The purist, jazz drummer in me will tell you there is no difference. You can place a cymbal wherever you want and play it however you want regardless of what word the manufacturer decided to print on it. You can ride a crash and crash a ride. "Crash" and "ride" are just divisions we've made based on how well they produce certain kinds of sounds. So really the only distinctions you can make are based on sound. Do you like the way it sounds when you crash it? Then crash it. Do you like the way it sounds when you ride it? Then ride it. But crash and ride don't have to be different cymbals - just different play styles. I often run an 18" "crash/ride" on the left and a thicker 20" "ride" on the left but I crash and ride both of them interchangeably depending on the music. So which one is my ride cymbal? Both. Which is my crash cymbal? Both. They just crash and ride in different ways and at different intensities. I also have a 17" "dark crash" that I like to ride in smaller venues and stuff. It's small and light and opens up at a pretty low volume. So it works pretty well in small, intimate spaces and playing lightly with light sticks. Alternatively, it makes an excellent crash cymbal in sort-of medium-loud live music or in the studio where volume doesn't really matter so much. So I feel it has pretty diverse applications.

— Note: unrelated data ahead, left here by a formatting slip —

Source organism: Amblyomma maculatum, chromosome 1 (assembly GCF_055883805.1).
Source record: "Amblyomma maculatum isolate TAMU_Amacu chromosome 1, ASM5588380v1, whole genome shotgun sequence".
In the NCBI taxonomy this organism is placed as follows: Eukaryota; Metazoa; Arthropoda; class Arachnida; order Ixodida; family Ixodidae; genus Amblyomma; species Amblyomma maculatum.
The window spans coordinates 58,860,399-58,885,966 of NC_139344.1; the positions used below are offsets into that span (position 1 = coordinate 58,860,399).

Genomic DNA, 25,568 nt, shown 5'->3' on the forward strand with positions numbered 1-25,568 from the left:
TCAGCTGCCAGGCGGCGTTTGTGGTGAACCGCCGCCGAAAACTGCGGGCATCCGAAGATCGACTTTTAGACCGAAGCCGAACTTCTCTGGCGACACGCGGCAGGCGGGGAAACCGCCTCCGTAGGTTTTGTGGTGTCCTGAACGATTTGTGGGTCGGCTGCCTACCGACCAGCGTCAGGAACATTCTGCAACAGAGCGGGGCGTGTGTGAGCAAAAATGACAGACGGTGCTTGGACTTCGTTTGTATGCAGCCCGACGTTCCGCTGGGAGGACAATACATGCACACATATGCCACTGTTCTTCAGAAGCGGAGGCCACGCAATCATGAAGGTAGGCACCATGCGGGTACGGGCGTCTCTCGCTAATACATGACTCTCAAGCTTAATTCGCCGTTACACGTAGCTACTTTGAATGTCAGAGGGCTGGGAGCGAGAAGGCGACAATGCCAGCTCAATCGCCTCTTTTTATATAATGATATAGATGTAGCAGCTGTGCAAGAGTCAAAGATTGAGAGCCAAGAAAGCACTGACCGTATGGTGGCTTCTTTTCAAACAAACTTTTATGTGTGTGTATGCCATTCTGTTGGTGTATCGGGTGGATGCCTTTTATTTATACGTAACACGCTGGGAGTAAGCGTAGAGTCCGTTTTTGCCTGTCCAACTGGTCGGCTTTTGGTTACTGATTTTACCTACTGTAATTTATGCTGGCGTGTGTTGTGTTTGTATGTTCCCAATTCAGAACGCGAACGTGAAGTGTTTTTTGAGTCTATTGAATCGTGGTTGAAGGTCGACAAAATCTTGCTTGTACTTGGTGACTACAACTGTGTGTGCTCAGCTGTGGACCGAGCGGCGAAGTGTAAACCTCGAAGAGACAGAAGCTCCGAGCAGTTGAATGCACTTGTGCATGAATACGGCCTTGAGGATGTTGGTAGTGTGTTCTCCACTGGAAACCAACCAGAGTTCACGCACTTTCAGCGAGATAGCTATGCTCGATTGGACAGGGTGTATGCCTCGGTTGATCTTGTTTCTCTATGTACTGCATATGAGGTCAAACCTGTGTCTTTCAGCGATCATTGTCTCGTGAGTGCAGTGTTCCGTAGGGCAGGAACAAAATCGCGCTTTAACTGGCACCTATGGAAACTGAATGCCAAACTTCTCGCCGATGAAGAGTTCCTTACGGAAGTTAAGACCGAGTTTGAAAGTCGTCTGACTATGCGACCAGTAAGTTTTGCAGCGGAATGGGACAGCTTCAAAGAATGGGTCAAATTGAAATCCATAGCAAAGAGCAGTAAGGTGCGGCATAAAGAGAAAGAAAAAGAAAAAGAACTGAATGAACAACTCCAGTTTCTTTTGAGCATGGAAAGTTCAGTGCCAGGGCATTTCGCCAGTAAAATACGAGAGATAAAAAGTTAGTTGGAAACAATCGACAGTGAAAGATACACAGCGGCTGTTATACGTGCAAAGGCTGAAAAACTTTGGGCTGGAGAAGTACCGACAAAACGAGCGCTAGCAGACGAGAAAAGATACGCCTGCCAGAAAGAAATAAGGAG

Idk, that's a pretty philosophical approach to a simple question, but I legitimately feel the boxes we place on ourselves - you can only crash and crash and ride a ride - are limiting and inhibit our creativity and musicality. So go, crash your rides and ride your crashes. Experiment. Find what sounds good and let that be the ultimate measure of what a cymbal is. Size, thickness, position, even the label on the cymbal - no one in the audience or listening to your record is going to know or care about these trivialities - only sound matters.